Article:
The Breed Back Blues-Avoid Calving and Breeding Problems

"Summer time and the living is easy"; or so the song says. Most folks in the farming community might disagree with planting just finished and fencing and haying upon us. It seems like just one more job, but we might want to be keeping a close eye on activity out in the breeding pastures or we might just be singing the blues come fall - The Breed Back Blues!

Last summer is still reaching forward to play havoc with some of our cow herds. We all know last summer's rain made putting up good feed awfully hard, if not impossible. That meant many of our cows went through the winter on poor quality feed and were in lower than normal body condition come calving time. We saw some problems across the province with weaker, less vigorous calves, resulting from poor colostrum. Then, when we think we have the cows out to grass and all is well, there is one more problem cropping up from last year.

Those cows with a poor body condition score (BCS) at calving, will be slower to return to estrous and slower to settle to a pregnancy. So whether your bulls have been out for a bit, or just heading to the breeding pasture, now might be a good time to take a second look at those cows. What body condition were they in at calving? What condition are they in now? Is the pasture good enough to have them on a rising plane of nutrition?

Numerous studies have shown that only 60-70% of cows, which are thin or in moderate shape at calving, will cycle 90 days out when you want to start breeding. That means 30% or more of these cows will not achieve a 365 calving interval due to them skipping at least one oestrous cycle. One cycle missed is 21 days times 2.5 lbs/day calf gain, resulting in a calf 50 lbs lighter for sale in 2010.

The Tables below, 1 and 2, are adapted from work by William E. Kunkle from the University of Florida. He obtained BCS data from beef herds in Florida, Texas and Oklahoma. Kunkle examined the effects of low BCS in a beef herd (poor conception rates, longer calving interval and not milking to potential) and determined the difference in yearly income per cow. Admittedly, this chart is using lighter birth weight, ADGs, and weaning weights than many Ontario herds exhibit. As well the $1.00/lb is low but certainly illustrates the costs associated with cow herds in poor body condition.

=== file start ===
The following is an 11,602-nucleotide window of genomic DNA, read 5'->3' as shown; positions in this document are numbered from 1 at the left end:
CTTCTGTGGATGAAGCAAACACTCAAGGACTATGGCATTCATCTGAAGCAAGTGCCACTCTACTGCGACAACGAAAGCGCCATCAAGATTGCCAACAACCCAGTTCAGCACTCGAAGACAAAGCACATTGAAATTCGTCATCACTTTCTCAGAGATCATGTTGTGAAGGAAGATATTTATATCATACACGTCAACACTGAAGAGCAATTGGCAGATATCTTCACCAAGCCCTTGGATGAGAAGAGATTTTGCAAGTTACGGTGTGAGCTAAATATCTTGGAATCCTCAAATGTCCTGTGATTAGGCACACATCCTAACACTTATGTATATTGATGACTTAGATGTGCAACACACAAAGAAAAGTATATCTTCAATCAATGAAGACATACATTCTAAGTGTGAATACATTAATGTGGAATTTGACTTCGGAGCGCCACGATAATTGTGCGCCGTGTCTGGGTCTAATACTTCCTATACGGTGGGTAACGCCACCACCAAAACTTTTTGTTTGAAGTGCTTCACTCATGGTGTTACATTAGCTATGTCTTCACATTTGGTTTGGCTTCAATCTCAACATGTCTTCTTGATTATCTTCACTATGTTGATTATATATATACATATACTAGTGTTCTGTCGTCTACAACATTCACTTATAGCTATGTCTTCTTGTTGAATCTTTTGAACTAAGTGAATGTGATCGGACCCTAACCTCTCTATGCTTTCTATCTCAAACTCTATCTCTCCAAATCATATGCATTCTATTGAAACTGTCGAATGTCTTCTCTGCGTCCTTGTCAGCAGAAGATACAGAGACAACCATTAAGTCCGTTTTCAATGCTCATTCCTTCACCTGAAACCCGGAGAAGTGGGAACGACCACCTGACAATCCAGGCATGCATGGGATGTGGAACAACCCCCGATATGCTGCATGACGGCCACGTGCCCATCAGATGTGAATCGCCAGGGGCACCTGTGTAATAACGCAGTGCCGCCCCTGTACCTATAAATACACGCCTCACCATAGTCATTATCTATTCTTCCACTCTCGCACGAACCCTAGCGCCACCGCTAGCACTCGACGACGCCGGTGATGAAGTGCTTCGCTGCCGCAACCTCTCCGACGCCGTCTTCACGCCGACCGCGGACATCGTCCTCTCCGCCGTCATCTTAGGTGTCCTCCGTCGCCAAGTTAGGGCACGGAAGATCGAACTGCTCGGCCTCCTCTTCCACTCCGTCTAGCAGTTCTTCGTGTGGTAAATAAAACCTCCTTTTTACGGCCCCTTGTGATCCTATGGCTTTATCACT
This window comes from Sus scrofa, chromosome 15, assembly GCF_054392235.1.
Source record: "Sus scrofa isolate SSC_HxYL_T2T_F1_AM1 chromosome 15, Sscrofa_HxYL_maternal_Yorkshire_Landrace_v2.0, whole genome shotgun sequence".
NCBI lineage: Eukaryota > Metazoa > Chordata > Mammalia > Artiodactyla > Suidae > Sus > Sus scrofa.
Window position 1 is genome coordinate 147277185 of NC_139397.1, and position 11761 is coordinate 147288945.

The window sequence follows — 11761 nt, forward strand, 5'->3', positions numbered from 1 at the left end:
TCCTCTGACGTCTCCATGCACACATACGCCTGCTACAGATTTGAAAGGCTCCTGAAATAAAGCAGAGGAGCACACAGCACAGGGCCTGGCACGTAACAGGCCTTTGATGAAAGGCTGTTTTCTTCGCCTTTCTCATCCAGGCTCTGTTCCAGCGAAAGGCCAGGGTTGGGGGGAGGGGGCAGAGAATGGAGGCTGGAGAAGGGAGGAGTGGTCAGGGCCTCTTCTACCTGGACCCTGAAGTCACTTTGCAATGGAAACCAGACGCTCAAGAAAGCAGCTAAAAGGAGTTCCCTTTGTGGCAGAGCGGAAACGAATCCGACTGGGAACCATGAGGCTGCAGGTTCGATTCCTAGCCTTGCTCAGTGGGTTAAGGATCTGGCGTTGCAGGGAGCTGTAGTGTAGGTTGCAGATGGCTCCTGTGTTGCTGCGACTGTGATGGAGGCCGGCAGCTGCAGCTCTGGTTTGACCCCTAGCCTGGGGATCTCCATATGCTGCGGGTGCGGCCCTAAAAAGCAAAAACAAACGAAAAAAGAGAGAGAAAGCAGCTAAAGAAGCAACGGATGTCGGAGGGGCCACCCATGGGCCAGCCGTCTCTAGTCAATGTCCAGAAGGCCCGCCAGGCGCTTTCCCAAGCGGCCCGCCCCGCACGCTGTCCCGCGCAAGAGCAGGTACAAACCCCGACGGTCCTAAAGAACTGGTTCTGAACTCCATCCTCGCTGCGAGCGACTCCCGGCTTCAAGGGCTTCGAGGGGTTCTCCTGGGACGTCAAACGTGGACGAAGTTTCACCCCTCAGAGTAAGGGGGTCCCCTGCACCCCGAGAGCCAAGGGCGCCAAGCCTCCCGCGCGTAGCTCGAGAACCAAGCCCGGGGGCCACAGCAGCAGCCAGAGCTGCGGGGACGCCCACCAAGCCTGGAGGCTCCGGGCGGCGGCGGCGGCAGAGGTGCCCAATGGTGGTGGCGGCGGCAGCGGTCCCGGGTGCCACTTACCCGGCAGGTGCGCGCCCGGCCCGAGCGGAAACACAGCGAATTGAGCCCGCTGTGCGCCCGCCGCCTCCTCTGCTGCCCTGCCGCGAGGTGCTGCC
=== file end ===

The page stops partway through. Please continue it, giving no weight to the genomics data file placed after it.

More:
Table 1. Relationship of parity and body condition score to pregnancy rate, %a.

Body Conditon Scorec

a Rae et al., 1993; Body condition scored at pregnancy testing
b Parity is the number of calving opportunities, present age minus age at first calving (years)
c Body condition scored at pregnancy testing from 1 to 5, 1.5=thin, 2=borderline, 4=moderate
Note: BCS adjusted from original data to Canadian 1- 5 system for Tables 1 and 2

Table 2. Relationship of body condition score to beef cow performance and income.

Body Condition Score Pregnancy Rate, % a Calving Interval, days b Calf Weaning Age, days c Calf Daily Gain, lb d Calf Wean Weight, lb e Calf Price $/100 lb f Income $/Calf g Yearly Income $/cow h
1.5 43 414 190 1.60 374 96 359 142
2.5 61 381 223 1.75 460 86 396 222
3 86 364 240 1.85 514 81 416 329
4 93 364 240 1.85 514 81 416 356

a Pregnancy rates averaged across trials when scored at calving, breeding, and pregnancy testing
b Calving interval from Figure 3 in original report.
c Weaning age is 240 days for cows in body condition scores 3 and decreases as calving intervals increase.
d Daily gains based on observations.
e Calculated as calf age times calf gain plus birth weight (70 lb).
f Average auction market price for similar weight calves during 1991 and 1992.
g Calculated as calf weight times calf price.
h Calculated as income/calf times pregnancy rate times .92 (% calves raised of those pregnant).
Note: BCS adjusted from original data to Canadian 1- 5 system for Tables 1 and 2

If you know your cows were feed stressed this winter, watch them now to see how many are cycling or breeding. Consider feed supplements if they are still very low in condition or at the very least make sure they are well taken care of in the mineral and vitamin category. Take a good look at your cows and act now if need be, to prevent the "Breed Back Blues" being your theme song this fall with open cows or more importantly next year with very late calves!

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